Visit to the United States of America
Washington, June 6, 2011
THE MINISTER – Thank you very much, Madam Secretary of State, for your kind words and very warm welcome. We have just had an excellent meeting. We have met on many occasions since my recent appointment, during contact group meetings on Libya, for example, or the OECD ministerial meeting in Paris. Today we have deepened this permanent dialogue on the most pressing issues of the moment, namely Libya, Syria, Iran and Afghanistan. On all those issues, we share the same views and we are implementing the same actions.
I also briefed the Secretary of State on my recent visit in the Middle East and our efforts to get the peace process moving. We had, on this issue, a comprehensive and in-depth exchange, and we agreed to work closely together and with the Palestinians and Israelians. This was a very productive discussion and further proof that France and the United States hold close views on the international situation. Our partnership and friendship are stronger than ever.
Today is no ordinary day for the French and the American people. As you said, Madam Secretary, 67 years ago, on 6 June 1944, thousands of young American men lost their lives on the beaches of Normandy, on the first day of the campaign to liberate my country. We will never forget those who shed their blood on D-Day. As we speak, American and French soldiers are fighting side by side in Afghanistan. My thoughts go to them also. In a few hours, I will be at the Second World War Memorial to present the Légion d’Honneur, the most prestigious award in France, to three American veterans. And for me it will be a very important moment.
Well, thank you again. And we’ll see each other again in Abu Dhabi in a few days to discuss more specifically Libya and maybe other issues.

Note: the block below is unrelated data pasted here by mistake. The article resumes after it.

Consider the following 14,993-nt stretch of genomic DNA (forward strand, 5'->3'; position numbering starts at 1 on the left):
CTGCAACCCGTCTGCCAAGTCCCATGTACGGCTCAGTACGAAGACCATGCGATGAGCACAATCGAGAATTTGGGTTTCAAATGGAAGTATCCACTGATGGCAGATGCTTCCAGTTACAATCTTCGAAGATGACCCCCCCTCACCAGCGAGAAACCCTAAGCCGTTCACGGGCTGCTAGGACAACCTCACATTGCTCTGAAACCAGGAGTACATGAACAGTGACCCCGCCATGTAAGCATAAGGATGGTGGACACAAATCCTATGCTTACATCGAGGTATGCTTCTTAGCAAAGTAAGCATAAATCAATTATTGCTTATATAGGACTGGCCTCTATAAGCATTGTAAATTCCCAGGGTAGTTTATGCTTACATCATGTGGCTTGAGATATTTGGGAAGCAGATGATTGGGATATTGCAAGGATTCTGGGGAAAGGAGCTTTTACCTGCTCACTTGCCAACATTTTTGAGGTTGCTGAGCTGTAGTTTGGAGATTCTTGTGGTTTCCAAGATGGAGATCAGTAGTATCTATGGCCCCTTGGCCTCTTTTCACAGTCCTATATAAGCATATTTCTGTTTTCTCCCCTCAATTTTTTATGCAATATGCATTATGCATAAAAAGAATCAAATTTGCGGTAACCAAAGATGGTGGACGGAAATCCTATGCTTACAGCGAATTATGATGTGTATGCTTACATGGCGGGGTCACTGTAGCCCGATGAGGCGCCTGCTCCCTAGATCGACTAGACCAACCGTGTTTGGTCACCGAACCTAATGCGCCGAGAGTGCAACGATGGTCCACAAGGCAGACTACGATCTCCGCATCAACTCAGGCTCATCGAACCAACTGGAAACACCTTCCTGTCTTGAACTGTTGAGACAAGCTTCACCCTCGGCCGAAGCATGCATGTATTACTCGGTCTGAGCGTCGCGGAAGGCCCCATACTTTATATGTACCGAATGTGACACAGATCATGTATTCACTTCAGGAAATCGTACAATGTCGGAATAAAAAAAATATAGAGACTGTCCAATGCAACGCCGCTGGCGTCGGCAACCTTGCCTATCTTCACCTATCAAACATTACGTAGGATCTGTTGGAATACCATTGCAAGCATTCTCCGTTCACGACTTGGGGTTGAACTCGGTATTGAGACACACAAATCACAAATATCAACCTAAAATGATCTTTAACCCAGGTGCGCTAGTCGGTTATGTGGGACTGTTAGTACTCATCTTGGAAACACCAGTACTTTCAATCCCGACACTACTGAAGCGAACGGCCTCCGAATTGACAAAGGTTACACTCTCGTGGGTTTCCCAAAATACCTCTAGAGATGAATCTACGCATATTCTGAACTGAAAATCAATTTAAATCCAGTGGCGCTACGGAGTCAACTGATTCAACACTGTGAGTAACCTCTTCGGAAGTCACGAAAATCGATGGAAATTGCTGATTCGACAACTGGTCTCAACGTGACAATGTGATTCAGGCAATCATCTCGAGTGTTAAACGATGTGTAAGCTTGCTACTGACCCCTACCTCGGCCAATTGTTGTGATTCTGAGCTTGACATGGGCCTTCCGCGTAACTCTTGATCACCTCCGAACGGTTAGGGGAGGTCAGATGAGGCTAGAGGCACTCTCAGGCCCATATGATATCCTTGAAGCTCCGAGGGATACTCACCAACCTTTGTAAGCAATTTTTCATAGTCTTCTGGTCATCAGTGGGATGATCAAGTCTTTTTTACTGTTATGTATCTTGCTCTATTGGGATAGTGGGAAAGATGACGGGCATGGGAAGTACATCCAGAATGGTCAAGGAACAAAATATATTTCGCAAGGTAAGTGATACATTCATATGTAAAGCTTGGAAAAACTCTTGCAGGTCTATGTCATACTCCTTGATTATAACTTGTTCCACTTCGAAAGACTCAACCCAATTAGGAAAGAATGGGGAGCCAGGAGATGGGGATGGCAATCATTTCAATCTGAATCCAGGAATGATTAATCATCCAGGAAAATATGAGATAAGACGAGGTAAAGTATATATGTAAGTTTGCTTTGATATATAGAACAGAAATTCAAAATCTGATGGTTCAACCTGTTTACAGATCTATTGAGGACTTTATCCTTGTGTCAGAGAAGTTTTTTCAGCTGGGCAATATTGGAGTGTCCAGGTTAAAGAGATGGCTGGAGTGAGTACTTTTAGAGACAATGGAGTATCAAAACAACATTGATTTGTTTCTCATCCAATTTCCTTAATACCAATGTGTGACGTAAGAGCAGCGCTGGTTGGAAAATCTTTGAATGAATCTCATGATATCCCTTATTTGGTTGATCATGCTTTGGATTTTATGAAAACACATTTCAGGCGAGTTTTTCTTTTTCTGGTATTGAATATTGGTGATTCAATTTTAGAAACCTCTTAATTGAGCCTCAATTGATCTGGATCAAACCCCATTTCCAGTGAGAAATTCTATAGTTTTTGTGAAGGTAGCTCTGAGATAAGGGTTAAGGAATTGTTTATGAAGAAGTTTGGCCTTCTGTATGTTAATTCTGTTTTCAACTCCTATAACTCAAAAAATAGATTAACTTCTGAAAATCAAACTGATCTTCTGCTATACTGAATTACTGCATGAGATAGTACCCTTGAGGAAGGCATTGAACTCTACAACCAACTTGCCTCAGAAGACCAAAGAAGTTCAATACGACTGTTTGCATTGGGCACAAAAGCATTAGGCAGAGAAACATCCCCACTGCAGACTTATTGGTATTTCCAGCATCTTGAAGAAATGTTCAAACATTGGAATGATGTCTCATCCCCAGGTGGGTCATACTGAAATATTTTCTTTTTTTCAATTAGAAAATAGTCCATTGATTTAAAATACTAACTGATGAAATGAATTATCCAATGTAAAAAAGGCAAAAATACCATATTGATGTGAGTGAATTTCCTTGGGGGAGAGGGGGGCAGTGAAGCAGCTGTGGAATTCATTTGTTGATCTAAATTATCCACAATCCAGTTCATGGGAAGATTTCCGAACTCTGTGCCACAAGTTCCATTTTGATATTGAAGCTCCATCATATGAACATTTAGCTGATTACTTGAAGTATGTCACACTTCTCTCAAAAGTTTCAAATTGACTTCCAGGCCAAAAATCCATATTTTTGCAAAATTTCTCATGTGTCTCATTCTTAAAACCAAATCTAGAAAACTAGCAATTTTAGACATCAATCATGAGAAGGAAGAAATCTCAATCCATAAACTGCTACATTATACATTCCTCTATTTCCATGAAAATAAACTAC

Thank you very much.
Q. – (on Middle East cooperation and France’s efforts on a Middle East peace process conference)
THE MINISTER – Yes, on the Middle East, why are we trying to further our initiative? Our main concern is what would – will – happen in September. We have the feeling that if nothing happens before September, the situation will be very difficult for everybody, when the General Assembly discusses a resolution about the Palestinian state. It won’t be easy for us Europeans, for the Palestinians and Israelis, and the only way to avoid such a situation is to boost or encourage a resumption of the negotiation between Palestinians and Israelis. And that’s what we are trying to do. I presented in Ramallah, then Jerusalem, a kind of platform of parameters for negotiation. The Palestinians reacted very positively. The Israelis are reflecting on this proposal. We discussed it all together and we agreed to continue our dialogue and cooperate as closely as possible.
As you may have noticed, there’s agreement between the US and France. There is also perfect agreement between Madam Secretary and me. And we have to convince the Palestinians that, indeed, a status quo between the two parties is not the right solution – it’s no solution at all – that it is not a good idea to try to go through the United Nations to get this resolution. And we have to convince both parties of this.
When I went to the Middle East, I didn’t expect an immediately enthusiastic welcome from all the parties. I was rather pleasantly surprised, because the Palestinians were satisfied with what I said.
The Israelis didn’t say no, and Madam Secretary told me to wait and see.
So we agreed to go on with our work. We haven’t yet invited anyone to the conference in Paris. So it isn’t a question of who is and who isn’t coming. And we’ll organize this conference only if sufficient work is done so that it is well prepared.
As for the rest, it is way too early to talk about it. We’ll see in September, and then we’ll see if we take a decision. Thank you./.